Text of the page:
The crypt is a surprisingly small space for the number of people buried behind the walls: 1100. For years, caskets were added to a family crypt in a standing position so more could fit. But as the city grew and the demand for space beneath the church grew, strangers were unceremoniously added to family crypts until once again there was no space left.

The workers then had to resort to putting the disarticulated bodies into charnel pits to make space for new burials. In all, the church opened in 1723 and the first burial in the crypt occurred in 1732. The last crypt burial was in 1860 but the “new” section still accepts cremains. The last burial during my visit was a week earlier.


When you’re in the crypt at the Christ Church in Boston, you can hear everything above: conversations, walking, people dropping things. There is very little between those standing or sitting near the front of the church and the people buried below… just old wooden planks that you can kinda sorta see-through.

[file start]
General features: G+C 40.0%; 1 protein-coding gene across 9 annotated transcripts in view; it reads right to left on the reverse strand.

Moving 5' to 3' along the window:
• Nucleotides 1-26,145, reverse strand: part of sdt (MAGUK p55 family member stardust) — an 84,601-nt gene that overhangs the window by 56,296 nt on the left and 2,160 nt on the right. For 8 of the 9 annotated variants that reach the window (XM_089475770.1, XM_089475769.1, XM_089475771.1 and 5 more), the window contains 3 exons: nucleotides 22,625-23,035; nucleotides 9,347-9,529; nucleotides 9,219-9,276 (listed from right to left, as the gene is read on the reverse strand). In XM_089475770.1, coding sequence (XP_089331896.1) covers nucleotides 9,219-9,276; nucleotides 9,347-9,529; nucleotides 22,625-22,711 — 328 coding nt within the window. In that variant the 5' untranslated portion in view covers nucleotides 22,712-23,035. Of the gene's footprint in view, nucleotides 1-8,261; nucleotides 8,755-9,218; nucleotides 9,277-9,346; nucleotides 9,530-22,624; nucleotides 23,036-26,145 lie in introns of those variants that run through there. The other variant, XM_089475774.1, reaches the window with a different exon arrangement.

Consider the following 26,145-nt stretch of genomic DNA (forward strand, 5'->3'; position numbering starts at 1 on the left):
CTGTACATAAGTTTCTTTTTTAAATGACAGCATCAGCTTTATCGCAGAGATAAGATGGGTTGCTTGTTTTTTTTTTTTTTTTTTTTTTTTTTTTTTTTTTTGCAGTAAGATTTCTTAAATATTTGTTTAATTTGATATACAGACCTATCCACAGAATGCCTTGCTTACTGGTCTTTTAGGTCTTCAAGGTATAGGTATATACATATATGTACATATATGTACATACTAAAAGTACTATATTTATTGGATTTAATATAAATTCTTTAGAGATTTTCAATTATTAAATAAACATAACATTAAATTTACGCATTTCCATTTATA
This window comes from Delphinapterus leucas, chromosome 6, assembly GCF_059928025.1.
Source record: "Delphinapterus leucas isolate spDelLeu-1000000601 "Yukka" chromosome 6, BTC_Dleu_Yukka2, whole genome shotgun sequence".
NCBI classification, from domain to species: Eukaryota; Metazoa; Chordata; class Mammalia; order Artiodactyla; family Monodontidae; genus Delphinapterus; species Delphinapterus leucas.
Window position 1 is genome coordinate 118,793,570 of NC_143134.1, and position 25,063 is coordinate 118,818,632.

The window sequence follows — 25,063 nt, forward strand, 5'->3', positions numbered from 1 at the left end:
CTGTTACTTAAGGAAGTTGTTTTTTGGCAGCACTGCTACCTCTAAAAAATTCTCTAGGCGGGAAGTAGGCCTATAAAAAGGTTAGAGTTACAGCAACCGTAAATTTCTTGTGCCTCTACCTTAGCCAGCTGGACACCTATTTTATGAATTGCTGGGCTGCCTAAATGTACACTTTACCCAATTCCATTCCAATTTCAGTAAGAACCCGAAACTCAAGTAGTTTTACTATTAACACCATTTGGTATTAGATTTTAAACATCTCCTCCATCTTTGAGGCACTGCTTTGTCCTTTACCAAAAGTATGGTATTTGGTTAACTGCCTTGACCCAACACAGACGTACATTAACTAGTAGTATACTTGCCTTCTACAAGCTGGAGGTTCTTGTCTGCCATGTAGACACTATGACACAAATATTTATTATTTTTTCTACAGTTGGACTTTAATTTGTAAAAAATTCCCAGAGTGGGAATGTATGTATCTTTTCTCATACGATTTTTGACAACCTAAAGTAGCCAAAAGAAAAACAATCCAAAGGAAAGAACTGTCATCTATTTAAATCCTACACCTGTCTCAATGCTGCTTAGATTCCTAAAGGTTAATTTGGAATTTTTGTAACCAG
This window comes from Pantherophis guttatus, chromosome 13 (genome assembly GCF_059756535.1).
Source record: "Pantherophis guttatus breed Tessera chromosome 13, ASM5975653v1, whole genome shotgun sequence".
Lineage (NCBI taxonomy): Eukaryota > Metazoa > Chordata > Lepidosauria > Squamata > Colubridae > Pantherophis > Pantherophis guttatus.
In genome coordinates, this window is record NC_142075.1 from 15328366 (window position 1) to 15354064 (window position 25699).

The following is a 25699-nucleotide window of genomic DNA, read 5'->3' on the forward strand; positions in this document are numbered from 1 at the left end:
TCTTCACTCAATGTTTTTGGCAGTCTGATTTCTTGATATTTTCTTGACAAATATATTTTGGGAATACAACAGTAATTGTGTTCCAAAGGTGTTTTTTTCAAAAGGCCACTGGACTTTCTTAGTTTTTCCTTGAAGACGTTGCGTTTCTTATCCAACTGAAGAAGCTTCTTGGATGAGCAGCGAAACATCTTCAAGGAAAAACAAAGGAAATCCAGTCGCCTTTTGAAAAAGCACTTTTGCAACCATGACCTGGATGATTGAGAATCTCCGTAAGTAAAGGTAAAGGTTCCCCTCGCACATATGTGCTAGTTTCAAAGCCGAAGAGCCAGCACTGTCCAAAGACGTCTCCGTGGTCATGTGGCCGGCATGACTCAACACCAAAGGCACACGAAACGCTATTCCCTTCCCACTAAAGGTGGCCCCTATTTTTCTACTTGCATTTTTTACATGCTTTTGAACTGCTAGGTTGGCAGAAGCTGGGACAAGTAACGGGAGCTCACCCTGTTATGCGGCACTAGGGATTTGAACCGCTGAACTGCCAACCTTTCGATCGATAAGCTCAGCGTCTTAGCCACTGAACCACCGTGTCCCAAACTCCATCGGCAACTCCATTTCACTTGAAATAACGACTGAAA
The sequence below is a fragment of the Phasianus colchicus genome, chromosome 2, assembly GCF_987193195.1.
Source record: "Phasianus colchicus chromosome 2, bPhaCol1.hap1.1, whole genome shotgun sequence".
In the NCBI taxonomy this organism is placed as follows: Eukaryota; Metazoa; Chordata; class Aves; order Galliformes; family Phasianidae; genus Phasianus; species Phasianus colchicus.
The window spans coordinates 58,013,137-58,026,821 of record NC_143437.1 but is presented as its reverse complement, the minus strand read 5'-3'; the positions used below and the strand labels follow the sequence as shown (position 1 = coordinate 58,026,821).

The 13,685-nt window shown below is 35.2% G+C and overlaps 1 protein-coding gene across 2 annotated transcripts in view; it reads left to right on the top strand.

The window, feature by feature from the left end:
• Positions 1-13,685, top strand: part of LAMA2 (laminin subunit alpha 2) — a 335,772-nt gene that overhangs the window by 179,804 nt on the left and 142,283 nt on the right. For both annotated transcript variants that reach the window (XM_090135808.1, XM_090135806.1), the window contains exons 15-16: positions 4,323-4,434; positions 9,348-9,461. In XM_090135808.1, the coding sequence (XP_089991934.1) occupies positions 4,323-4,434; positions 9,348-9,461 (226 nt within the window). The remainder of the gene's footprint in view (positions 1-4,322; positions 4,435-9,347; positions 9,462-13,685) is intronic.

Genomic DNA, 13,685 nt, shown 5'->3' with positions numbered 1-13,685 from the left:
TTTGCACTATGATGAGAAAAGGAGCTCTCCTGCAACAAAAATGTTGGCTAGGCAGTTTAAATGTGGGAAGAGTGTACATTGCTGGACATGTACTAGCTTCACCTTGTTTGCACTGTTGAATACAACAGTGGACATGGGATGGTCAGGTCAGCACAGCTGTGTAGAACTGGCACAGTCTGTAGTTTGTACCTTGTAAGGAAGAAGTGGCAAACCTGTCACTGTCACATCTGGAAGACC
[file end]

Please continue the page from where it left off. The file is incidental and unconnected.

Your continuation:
This means that historically in the summer, the smell of rotting bodies would have been atrocious. If you look at the outside of the building you’ll see vents coming out of the tombs. These were added to help with the smell.


And, when yet again another smallpox epidemic hit (there were many in the city), residents must have freaked out because they believed in the miasma theory of disease transmission. Basically, bad air from decomposing bodies causes the spread of disease. What would you do? Go to church and risk getting sick? Or avoid going to church and risk going to hell?

Eventually, the city outlawed crypt burials and required that each tomb be sealed by a wooden or slate door and plaster or cement.


This plaster is slowly crumbling off the walls so when you’re in the tomb you’re asked to avoid touching the walls.


Who is Buried Here?

Like mentioned above, there are 1100 people buried in the crypt… and only 37 tombs. That’s an average of 30 people per tomb, which isn’t entirely bad. Most of the bodies are unidentified other than there are small pox victims, soldiers, and parishioners in the crypt.

Let’s take a brief glimpse into the lives of the known people who are buried in the crypt.

Major John Pitcairn